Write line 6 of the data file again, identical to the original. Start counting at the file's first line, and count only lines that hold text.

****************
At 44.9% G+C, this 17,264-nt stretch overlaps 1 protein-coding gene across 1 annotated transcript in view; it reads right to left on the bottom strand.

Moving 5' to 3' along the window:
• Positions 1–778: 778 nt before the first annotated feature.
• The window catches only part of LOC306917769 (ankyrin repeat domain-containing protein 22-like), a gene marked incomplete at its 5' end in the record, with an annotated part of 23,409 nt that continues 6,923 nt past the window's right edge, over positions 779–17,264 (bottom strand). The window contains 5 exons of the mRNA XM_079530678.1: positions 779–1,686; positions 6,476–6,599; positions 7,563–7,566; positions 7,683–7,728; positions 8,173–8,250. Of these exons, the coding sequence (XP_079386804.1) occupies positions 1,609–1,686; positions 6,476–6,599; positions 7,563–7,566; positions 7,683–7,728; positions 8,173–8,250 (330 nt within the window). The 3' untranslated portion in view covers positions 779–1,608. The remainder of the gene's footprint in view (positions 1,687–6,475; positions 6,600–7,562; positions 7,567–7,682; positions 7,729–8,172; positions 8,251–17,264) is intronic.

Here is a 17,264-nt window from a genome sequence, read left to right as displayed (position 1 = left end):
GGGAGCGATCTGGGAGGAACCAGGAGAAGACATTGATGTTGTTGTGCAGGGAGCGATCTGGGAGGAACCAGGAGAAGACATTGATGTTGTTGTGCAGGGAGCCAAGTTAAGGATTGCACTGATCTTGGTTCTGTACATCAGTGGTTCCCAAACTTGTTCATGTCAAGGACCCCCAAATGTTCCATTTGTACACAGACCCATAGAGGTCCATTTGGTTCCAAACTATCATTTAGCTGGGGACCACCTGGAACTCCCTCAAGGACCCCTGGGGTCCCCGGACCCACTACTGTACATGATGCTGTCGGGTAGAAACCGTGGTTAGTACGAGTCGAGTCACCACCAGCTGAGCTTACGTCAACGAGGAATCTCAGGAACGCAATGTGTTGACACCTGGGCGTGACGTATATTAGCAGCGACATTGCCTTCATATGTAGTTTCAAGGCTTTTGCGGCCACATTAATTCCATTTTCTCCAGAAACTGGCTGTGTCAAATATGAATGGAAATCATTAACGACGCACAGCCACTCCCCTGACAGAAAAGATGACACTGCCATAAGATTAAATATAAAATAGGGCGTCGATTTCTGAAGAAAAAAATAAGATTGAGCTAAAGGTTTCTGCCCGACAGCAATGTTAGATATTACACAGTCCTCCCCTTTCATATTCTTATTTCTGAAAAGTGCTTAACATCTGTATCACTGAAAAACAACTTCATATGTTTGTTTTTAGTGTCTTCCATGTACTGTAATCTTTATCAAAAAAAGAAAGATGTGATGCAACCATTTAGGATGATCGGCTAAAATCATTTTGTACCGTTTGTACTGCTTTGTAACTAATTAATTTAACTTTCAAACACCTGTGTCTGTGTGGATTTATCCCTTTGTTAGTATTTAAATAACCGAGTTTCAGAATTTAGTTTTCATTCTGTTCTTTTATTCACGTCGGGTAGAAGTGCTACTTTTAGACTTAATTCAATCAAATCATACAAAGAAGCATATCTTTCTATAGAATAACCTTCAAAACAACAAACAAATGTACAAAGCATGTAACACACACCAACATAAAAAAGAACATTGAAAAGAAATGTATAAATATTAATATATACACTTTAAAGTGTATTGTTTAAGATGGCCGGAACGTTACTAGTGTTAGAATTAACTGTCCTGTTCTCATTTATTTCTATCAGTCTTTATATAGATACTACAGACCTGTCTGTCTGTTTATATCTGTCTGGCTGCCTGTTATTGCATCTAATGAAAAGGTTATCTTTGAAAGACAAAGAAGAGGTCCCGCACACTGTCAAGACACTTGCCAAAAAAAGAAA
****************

GGGAGCGATCTGGGAGGAACCAGGAGAAGACATTGATGTTGTTGTGCAGGGAGCGATCTGGGAGGAACCAGGAGAAGACATTGATGTTGTTGTGCAGGGAGCCAAGTTAAGGATTGCACTGATCTTGGTTCTGTACATCAGTGGTTCCCAAACTTGTTCATGTCAAGGACCCCCAAATGTTCCATTTGTACACAGACCCATAGAGGTCCATTTGGTTCCAAACTATCATTTAGCTGGGGACCACCTGGAACTCCCTCAAGGACCCCTGGGGTCCCCGGACCCACTACTGTACATGATGCTGTCGGGTAGAAACCGTGGTTAGTACGAGTCGAGTCACCACCAGCTGAGCTTACGTCAACGAGGAATCTCAGGAACGCAATGTGTTGACACCTGGGCGTGACGTATATTAGCAGCGACATTGCCTTCATATGTAGTTTCAAGGCTTTTGCGGCCACATTAATTCCATTTTCTCCAGAAACTGGCTGTGTCAAATATGAATGGAAATCATTAACGACGCACAGCCACTCCCCTGACAGAAAAGATGACACTGCCATAAGATTAAATATAAAATAGGGCGTCGATTTCTGAAGAAAAAAATAAGATTGAGCTAAAGGTTTCTGCCCGACAGCAATGTTAGATATTACACAGTCCTCCCCTTTCATATTCTTATTTCTGAAAAGTGCTTAACATCTGTATCACTGAAAAACAACTTCATATGTTTGTTTTTAGTGTCTTCCATGTACTGTAATCTTTATCAAAAAAAGAAAGATGTGATGCAACCATTTAGGATGATCGGCTAAAATCATTTTGTACCGTTTGTACTGCTTTGTAACTAATTAATTTAACTTTCAAACACCTGTGTCTGTGTGGATTTATCCCTTTGTTAGTATTTAAATAACCGAGTTTCAGAATTTAGTTTTCATTCTGTTCTTTTATTCACGTCGGGTAGAAGTGCTACTTTTAGACTTAATTCAATCAAATCATACAAAGAAGCATATCTTTCTATAGAATAACCTTCAAAACAACAAACAAATGTACAAAGCATGTAACACACACCAACATAAAAAAGAACATTGAAAAGAAATGTATAAATATTAATATATACACTTTAAAGTGTATTGTTTAAGATGGCCGGAACGTTACTAGTGTTAGAATTAACTGTCCTGTTCTCATTTATTTCTATCAGTCTTTATATAGATACTACAGACCTGTCTGTCTGTTTATATCTGTCTGGCTGCCTGTTATTGCATCTAATGAAAAGGTTATCTTTGAAAGACAAAGAAGAGGTCCCGCACACTGTCAAGACACTTGCCAAAAAAAGAAA